Health spending outlay tops $2 trillion, but spending growth on doctors declines
■ The pace of national health spending remained nearly steady, but higher increases may be on the horizon.
Washington -- While the national health spending growth rate increased slightly in 2006, the percentage rise in expenditures on physician services slowed markedly, due largely to a small Medicare pay increase and its private-sector fallout, according to a new report by the Centers for Medicare & Medicaid Services.
At the same time, the start of Medicare Part D had a major impact in the prescription drug sector.
Overall national health spending reached $2.1 trillion, up 6.7% from $1.97 trillion in 2005, states the CMS report, published in the January/February Health Affairs. The 2005 growth rate was 6.5%.
This moderate increase was possible because of a broad-based slowdown in spending growth in many categories, including physicians and clinical services. These expenditures increased by 5.9% in 2006, down from 7.4% in 2005, found the report, "National Health Spending in 2006: A Year of Change for Prescription Drugs." For the first time since 1999, physician spending increased more slowly than the gross domestic product.
The small size of Medicare's physician payment update in 2006 played a role in the decelerating physician spending, said Cathy Cowan, a CMS economist and one of the report's co-authors. "[Physician and clinical] price growth slowed significantly, in part, due to the Medicare payment update, which was 0.2%, and the impact of private payers somewhat following Medicare's lead," Cowan said.
Private health plan expenditures on physicians and clinical services -- which account for two-thirds of such outlays -- increased 6.1% in 2006, compared with 8.3% in 2005. Medicare spending on physicians and clinical services, which is 21% of such expenditures, grew by 6.6% in 2006, down slightly from 6.8% in 2005.
But preliminary 2007 data indicate that 2006's slower pace of spending on physicians may be an anomaly, Cowan said. "We're seeing that the growth of prices for physician services is inching back to the previous level."
A six-month Medicare physician update in 2008 of just 0.5%, paired with a 2.1% increase in practice costs as measured by the Medicare economic index, means physicians will need to look for new revenue, said Jim King, MD, president of the American Academy of Family Physicians. For example, he expects more doctors to offer profitable services, such as cosmetic surgery, and to reconsider offering obstetric services and seeing hospital patients.
While most major categories of health outlays saw slower growth in 2006, spending on prescription drugs increased for the first time since 1999. It grew from 5.8% in 2005 to 8.5% in 2006.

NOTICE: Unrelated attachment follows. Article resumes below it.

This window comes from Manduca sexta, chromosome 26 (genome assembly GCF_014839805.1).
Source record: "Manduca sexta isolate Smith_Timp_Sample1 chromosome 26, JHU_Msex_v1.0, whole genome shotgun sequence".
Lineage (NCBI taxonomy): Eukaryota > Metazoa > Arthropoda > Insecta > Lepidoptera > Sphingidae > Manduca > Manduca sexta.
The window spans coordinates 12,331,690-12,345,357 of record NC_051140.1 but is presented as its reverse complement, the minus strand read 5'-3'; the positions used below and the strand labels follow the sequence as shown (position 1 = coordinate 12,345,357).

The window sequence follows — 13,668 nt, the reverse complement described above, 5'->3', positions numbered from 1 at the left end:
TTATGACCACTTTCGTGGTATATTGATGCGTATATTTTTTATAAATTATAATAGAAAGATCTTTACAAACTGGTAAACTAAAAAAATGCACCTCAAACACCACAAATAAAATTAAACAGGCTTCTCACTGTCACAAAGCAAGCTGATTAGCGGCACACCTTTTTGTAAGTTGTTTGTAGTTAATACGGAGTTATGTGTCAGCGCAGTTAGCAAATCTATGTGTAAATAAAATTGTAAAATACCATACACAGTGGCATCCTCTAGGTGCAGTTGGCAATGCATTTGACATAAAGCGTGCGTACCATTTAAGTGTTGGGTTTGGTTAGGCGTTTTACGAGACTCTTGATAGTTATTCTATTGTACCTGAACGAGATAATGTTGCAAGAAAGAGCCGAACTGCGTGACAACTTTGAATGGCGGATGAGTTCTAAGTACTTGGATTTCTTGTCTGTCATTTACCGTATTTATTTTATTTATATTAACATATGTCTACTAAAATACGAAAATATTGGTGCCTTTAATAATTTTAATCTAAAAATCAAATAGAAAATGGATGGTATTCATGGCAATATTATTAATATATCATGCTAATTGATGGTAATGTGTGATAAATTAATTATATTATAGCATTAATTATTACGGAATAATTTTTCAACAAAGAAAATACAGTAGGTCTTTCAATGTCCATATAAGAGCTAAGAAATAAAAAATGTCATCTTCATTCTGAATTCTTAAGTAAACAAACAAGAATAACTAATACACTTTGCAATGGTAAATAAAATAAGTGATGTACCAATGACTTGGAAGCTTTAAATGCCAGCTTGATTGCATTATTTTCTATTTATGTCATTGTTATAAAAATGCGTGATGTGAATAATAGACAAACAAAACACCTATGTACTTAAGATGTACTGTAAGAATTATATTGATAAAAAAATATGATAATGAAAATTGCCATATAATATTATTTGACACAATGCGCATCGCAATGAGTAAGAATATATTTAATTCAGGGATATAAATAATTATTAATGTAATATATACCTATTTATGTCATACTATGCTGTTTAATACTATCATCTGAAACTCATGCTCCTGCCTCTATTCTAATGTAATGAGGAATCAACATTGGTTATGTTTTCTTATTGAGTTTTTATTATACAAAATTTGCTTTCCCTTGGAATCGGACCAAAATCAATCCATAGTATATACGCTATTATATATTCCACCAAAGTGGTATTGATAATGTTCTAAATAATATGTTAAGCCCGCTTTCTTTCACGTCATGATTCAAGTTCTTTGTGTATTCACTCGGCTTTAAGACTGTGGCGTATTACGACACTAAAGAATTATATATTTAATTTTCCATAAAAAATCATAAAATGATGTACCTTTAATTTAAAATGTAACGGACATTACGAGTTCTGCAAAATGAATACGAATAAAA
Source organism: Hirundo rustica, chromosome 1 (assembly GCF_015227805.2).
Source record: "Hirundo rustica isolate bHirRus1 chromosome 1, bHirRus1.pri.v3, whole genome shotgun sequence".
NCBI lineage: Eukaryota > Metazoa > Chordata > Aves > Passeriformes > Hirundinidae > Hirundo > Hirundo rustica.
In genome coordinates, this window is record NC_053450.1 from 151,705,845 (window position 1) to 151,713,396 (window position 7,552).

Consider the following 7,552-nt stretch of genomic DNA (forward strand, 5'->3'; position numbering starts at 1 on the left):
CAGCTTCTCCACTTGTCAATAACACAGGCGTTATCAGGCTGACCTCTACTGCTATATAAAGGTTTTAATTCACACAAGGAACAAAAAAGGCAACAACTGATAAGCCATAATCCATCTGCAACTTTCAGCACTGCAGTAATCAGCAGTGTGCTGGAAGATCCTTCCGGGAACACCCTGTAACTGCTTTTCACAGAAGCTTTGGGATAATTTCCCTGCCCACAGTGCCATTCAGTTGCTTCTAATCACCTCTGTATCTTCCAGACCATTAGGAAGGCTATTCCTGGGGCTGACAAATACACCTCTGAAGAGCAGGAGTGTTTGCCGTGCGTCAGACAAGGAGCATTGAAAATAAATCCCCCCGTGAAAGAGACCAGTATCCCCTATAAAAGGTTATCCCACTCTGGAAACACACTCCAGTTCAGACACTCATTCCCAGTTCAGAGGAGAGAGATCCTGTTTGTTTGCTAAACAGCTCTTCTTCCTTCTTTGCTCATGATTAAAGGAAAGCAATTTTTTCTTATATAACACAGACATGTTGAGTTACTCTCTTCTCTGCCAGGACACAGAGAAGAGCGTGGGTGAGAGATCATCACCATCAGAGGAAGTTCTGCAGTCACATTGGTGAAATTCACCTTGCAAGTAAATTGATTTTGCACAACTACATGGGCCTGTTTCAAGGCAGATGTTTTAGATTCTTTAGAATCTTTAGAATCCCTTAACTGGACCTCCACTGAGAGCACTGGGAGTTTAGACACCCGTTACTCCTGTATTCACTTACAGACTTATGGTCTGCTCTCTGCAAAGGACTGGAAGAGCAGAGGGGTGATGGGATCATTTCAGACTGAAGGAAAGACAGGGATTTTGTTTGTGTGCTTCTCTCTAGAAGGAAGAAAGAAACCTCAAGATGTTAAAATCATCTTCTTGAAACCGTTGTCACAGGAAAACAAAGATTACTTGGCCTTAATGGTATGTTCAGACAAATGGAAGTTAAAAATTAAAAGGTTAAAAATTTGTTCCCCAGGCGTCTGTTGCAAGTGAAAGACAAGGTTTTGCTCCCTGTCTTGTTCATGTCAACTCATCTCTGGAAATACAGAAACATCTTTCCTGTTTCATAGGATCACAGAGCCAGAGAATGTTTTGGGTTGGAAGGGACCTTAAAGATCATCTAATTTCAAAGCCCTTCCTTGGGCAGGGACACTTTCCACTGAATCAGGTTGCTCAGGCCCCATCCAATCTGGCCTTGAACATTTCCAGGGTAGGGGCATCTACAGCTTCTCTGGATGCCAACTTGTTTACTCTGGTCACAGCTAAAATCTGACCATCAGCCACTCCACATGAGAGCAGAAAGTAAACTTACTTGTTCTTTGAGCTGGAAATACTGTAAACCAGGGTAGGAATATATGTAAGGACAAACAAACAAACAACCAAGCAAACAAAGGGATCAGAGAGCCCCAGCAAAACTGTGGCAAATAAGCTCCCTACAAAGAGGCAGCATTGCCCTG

The 2006 launch of Medicare Part D, which gave many seniors and people with disabilities access to affordable drugs for the first time, is largely responsible. Medicare was the source of just 2% of funds for drug benefits in 2005. In 2006, its share rose to 18%, according to the CMS report.
When spending on Part D is taken out of the equation, Medicare spending increased by just 6% in 2006, down from the 9% increase in 2005. Enrollment in fee-for-service Medicare declined by 3.8%, to 34.5 million, Cowan said.
The 2006 shift of prescription coverage from Medicaid to Part D for the 6 million people eligible for both Medicaid and Medicare helped to boost overall drug expenditures, the report found. That's because state Medicaid drug price rebates averaged 30%, while Part D rebates were between 5% and 10%, according to CMS chief actuary Rick Foster. He cautioned, however, that this likely was balanced somewhat by Part D enrollees who previously did not have drug coverage and paid retail price before but now get a lower price through Medicare.
The shift in drug coverage from Medicaid to Medicare Part D also helped account for an overall drop in state and federal spending on Medicaid of 0.9% in 2006. This is the first drop in the program's history, Cowan said.
But when the change in prescription drug policy is factored out, 2006 Medicaid spending increased 5.6%. This is still lower than the 8.0% boost in 2005. Slower enrollment growth and continued state cost-containment efforts, such as eligibility cuts and increased fraud and abuse monitoring, helped to depress expenditure growth.
Another sector that showed major change was spending on public and private health plan administrative costs. This was the fastest-growing expense in 2006, with an 8.8% increase -- more than twice the 2005 growth of 3.6%. The spike was tied to the cost of getting Part D off the ground and a 25% growth in private Medicare health plan enrollment, to 7.1 million.
Spending on the Medicare Advantage plans is controversial. They were paid 12% more than Medicare spent on each senior's care in 2006.
Last year Democrats in Congress were unable to pass legislation to reduce payments to private Medicare plans to fund a larger Medicare physician update this year. Debate on this issue is expected to resume this year.
Spending pace could increase
Although national health spending increases have been relatively stable in recent years, there are a few reasons that trend is not expected to continue, said Paul Ginsburg, PhD, president of the Center for Studying Health System Change.
The hospital sector has been expanding capacity by adding specialty facilities. Also, entrepreneurial physicians are forming ventures to open facilities offering imaging and tests, Dr. Ginsburg writes in "Don't Break Out the Champagne: Continued Slowing of Health Spending Growth Unlikely to Last," in the January/February Health Affairs. Dr. Ginsburg wrote that the delayed impact of the 2001 recession may be ending, signaling the start of another round of higher health spending increases.